from The American Heritage® Dictionary of the English Language, 4th Edition
- n. Baseball A play in which a batter or a baserunner is retired.
from Wiktionary, Creative Commons Attribution/Share-Alike License
- n. A play in which a batter is retired
from WordNet 3.0 Copyright 2006 by Princeton University. All rights reserved.
- n. an out resulting from a fielding play (not a strikeout)
Sorry, no etymologies found.
At 12:01 a.m. on October 21, 2004, New York batsman Rubén Sierra hit a routine groundball to second baseman Pokey Reese, who threw to first baseman Doug Mientkiewicz for the final putout of a dominant 10-3 victory.
FROM THE POST: The Nationals pull off a perfectly executed relay, and we go inside to discover the hidden beauty in a 9-6-5 putout.
Berkman making a defensive putout in Sunday's game.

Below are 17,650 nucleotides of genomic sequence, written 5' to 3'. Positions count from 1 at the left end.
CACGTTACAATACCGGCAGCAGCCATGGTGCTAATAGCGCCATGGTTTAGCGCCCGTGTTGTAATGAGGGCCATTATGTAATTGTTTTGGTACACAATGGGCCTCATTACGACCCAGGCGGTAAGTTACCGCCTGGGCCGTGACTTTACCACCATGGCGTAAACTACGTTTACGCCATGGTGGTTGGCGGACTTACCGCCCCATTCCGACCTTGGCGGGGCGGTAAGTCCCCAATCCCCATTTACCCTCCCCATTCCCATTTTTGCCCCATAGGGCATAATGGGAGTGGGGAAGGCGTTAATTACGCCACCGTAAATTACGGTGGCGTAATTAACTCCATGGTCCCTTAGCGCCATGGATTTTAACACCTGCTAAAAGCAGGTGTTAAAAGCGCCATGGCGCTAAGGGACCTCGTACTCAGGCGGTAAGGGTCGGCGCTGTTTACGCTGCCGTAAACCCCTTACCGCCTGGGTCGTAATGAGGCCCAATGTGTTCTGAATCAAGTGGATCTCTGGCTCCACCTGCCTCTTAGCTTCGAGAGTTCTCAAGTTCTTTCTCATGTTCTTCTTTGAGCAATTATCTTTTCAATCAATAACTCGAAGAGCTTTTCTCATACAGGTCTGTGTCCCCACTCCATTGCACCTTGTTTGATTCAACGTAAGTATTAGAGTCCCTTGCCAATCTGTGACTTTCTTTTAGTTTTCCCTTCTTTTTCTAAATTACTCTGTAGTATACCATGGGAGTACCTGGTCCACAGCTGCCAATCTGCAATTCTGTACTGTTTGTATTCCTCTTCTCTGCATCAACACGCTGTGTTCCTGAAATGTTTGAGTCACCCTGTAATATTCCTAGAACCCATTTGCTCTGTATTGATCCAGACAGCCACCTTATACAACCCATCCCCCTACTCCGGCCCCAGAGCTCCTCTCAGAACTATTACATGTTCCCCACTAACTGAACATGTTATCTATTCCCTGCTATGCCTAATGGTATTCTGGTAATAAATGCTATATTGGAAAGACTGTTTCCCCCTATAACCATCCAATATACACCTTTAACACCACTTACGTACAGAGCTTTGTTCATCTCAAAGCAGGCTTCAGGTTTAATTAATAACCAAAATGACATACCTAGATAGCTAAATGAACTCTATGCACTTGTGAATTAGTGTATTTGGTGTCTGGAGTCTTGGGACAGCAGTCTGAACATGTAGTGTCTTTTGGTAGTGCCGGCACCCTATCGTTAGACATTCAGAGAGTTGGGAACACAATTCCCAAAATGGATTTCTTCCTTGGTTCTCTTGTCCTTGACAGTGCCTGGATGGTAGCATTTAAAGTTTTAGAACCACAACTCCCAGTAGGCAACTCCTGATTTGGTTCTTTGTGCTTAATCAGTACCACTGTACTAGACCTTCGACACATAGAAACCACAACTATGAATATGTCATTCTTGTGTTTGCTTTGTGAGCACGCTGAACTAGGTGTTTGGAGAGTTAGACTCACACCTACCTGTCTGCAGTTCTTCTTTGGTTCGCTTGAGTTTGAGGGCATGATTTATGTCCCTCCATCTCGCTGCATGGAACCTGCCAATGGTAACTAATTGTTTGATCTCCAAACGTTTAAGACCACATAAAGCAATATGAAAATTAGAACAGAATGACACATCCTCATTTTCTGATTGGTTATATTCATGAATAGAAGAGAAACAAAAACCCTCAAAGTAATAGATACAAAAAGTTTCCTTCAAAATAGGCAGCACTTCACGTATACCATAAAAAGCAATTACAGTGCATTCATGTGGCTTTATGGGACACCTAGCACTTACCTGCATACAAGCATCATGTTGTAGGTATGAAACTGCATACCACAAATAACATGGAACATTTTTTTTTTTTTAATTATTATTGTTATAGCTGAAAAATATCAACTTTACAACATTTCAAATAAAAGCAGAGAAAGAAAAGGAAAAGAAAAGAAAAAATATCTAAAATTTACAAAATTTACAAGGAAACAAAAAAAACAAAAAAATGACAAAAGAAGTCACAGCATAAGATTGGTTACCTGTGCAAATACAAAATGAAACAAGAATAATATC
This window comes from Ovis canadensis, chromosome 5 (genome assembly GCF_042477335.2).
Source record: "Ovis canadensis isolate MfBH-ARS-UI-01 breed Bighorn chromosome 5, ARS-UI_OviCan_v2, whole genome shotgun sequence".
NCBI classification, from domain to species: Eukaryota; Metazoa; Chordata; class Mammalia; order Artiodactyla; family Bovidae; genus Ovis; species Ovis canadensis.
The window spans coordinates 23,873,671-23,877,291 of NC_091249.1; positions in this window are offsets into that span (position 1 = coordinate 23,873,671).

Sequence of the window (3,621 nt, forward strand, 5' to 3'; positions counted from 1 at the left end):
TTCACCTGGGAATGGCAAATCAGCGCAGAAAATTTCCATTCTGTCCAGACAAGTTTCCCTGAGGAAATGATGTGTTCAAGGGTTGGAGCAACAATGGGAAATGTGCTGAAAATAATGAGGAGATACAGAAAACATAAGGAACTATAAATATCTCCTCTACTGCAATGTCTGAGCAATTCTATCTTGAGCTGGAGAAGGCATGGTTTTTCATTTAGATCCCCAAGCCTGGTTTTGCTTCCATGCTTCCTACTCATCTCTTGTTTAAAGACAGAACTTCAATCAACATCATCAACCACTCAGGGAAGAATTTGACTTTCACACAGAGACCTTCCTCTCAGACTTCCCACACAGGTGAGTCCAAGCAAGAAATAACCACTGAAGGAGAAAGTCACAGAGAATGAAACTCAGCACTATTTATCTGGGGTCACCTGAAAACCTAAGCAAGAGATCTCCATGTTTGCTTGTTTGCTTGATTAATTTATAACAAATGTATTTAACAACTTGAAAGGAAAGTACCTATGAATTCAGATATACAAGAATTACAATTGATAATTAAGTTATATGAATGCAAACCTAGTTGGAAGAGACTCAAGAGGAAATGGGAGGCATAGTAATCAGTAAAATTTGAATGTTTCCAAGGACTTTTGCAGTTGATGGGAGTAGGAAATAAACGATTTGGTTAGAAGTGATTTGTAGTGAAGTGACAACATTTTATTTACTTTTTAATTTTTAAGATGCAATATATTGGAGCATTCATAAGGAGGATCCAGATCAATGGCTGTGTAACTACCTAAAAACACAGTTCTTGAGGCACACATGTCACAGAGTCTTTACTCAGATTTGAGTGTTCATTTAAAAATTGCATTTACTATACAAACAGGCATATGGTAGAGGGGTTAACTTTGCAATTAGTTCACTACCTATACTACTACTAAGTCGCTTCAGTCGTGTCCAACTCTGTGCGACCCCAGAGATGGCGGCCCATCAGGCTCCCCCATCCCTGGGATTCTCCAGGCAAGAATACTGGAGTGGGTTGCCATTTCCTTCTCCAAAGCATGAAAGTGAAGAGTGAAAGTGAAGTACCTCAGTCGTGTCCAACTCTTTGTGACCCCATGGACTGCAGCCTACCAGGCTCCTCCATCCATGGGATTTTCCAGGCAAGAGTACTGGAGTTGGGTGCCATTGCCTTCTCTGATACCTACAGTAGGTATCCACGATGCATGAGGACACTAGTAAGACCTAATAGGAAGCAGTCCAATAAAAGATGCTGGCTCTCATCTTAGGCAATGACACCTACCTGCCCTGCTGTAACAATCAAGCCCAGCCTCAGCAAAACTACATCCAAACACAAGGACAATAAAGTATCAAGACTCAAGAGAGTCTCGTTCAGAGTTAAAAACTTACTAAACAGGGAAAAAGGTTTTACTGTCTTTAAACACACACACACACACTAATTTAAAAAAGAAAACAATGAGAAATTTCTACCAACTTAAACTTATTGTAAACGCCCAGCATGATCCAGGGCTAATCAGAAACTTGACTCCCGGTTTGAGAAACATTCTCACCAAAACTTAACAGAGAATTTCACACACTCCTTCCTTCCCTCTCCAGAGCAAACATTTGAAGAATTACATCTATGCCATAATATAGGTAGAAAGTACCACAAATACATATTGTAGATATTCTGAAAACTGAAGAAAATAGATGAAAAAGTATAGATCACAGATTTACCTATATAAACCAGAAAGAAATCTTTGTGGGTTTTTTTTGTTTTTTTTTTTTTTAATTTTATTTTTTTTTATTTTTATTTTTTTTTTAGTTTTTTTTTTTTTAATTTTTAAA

Johan Santana congratulates second baseman Ruben Tejada after he made the final putout to complete Santana's seven scoreless innings in Sunday's 3-0 win over the Braves.
Credit for the putout goes to his wife of five years.
He retired his final seven batters, striking out four, and only one outfielder had a putout during his stint.
They roared when catcher Carlos Ruiz — who made the final putout as closer Brad Lidge struck out Tampa Bay Rays pinch-hitter Eric Hinske — offered through a loudspeaker the Spanish version of "We're the champs": "Somos los campeones!"
Then in the sixth, again on a breaking ball, the pitch clanks off catcher Erik Castro and rolls out toward the mound, where Strasburg picks it up and fires to first to complete the putout.
The Guinier et al. essay argues that the test (how well does the candidate know the contents of a $500 syllabus) is of little relevance to the decision being made (who would make the best leader when fires are being putout).
Alternatively, it would make a great article for a practicing lawyer, aiming to give a black letter law exposition of the issues involved — for a business-oriented law review, a bar commentary journal, or one of the short-article format, specialized business law publications that some law schools putout.
Wordnik is becoming a not-for-profit! Read our announcement here.